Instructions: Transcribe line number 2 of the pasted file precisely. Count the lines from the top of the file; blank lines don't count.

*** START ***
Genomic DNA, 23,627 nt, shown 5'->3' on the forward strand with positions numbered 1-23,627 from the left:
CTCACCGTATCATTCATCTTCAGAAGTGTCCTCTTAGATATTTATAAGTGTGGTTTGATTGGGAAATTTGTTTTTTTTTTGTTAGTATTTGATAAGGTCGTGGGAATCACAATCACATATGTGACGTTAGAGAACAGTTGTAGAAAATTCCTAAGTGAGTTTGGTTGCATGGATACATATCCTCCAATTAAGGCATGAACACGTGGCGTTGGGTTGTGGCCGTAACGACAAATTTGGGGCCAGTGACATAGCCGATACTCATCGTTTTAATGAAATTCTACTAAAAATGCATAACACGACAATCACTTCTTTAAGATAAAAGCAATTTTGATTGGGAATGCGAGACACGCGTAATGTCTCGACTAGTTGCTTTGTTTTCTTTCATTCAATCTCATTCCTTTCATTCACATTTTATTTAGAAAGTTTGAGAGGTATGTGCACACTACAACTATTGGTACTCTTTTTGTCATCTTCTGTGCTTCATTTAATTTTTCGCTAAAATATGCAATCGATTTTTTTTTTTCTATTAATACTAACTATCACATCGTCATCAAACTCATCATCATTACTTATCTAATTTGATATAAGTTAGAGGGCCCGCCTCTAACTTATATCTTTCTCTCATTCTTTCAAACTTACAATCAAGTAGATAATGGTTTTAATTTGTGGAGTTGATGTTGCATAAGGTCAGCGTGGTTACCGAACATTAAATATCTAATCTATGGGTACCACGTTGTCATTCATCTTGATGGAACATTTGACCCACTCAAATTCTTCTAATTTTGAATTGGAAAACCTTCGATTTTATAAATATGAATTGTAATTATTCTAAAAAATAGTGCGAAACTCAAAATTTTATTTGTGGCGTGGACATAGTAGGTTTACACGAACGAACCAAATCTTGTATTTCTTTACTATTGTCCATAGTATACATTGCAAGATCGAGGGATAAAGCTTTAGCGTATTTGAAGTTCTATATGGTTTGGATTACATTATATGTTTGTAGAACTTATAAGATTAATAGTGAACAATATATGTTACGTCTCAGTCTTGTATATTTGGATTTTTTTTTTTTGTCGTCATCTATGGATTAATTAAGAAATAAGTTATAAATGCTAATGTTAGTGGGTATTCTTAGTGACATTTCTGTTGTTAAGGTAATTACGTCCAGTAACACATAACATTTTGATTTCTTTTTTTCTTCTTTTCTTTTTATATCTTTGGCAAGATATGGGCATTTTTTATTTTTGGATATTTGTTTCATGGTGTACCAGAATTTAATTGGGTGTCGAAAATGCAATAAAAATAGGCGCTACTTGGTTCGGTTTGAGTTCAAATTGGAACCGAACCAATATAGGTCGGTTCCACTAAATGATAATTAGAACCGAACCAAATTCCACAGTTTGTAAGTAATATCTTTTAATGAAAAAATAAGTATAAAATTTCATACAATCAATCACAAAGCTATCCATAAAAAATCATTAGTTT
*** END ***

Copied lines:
CTCACCGTATCATTCATCTTCAGAAGTGTCCTCTTAGATATTTATAAGTGTGGTTTGATTGGGAAATTTGTTTTTTTTTTGTTAGTATTTGATAAGGTCGTGGGAATCACAATCACATATGTGACGTTAGAGAACAGTTGTAGAAAATTCCTAAGTGAGTTTGGTTGCATGGATACATATCCTCCAATTAAGGCATGAACACGTGGCGTTGGGTTGTGGCCGTAACGACAAATTTGGGGCCAGTGACATAGCCGATACTCATCGTTTTAATGAAATTCTACTAAAAATGCATAACACGACAATCACTTCTTTAAGATAAAAGCAATTTTGATTGGGAATGCGAGACACGCGTAATGTCTCGACTAGTTGCTTTGTTTTCTTTCATTCAATCTCATTCCTTTCATTCACATTTTATTTAGAAAGTTTGAGAGGTATGTGCACACTACAACTATTGGTACTCTTTTTGTCATCTTCTGTGCTTCATTTAATTTTTCGCTAAAATATGCAATCGATTTTTTTTTTTCTATTAATACTAACTATCACATCGTCATCAAACTCATCATCATTACTTATCTAATTTGATATAAGTTAGAGGGCCCGCCTCTAACTTATATCTTTCTCTCATTCTTTCAAACTTACAATCAAGTAGATAATGGTTTTAATTTGTGGAGTTGATGTTGCATAAGGTCAGCGTGGTTACCGAACATTAAATATCTAATCTATGGGTACCACGTTGTCATTCATCTTGATGGAACATTTGACCCACTCAAATTCTTCTAATTTTGAATTGGAAAACCTTCGATTTTATAAATATGAATTGTAATTATTCTAAAAAATAGTGCGAAACTCAAAATTTTATTTGTGGCGTGGACATAGTAGGTTTACACGAACGAACCAAATCTTGTATTTCTTTACTATTGTCCATAGTATACATTGCAAGATCGAGGGATAAAGCTTTAGCGTATTTGAAGTTCTATATGGTTTGGATTACATTATATGTTTGTAGAACTTATAAGATTAATAGTGAACAATATATGTTACGTCTCAGTCTTGTATATTTGGATTTTTTTTTTTTGTCGTCATCTATGGATTAATTAAGAAATAAGTTATAAATGCTAATGTTAGTGGGTATTCTTAGTGACATTTCTGTTGTTAAGGTAATTACGTCCAGTAACACATAACATTTTGATTTCTTTTTTTCTTCTTTTCTTTTTATATCTTTGGCAAGATATGGGCATTTTTTATTTTTGGATATTTGTTTCATGGTGTACCAGAATTTAATTGGGTGTCGAAAATGCAATAAAAATAGGCGCTACTTGGTTCGGTTTGAGTTCAAATTGGAACCGAACCAATATAGGTCGGTTCCACTAAATGATAATTAGAACCGAACCAAATTCCACAGTTTGTAAGTAATATCTTTTAATGAAAAAATAAGTATAAAATTTCATACAATCAATCACAAAGCTATCCATAAAAAATCATTAGTTT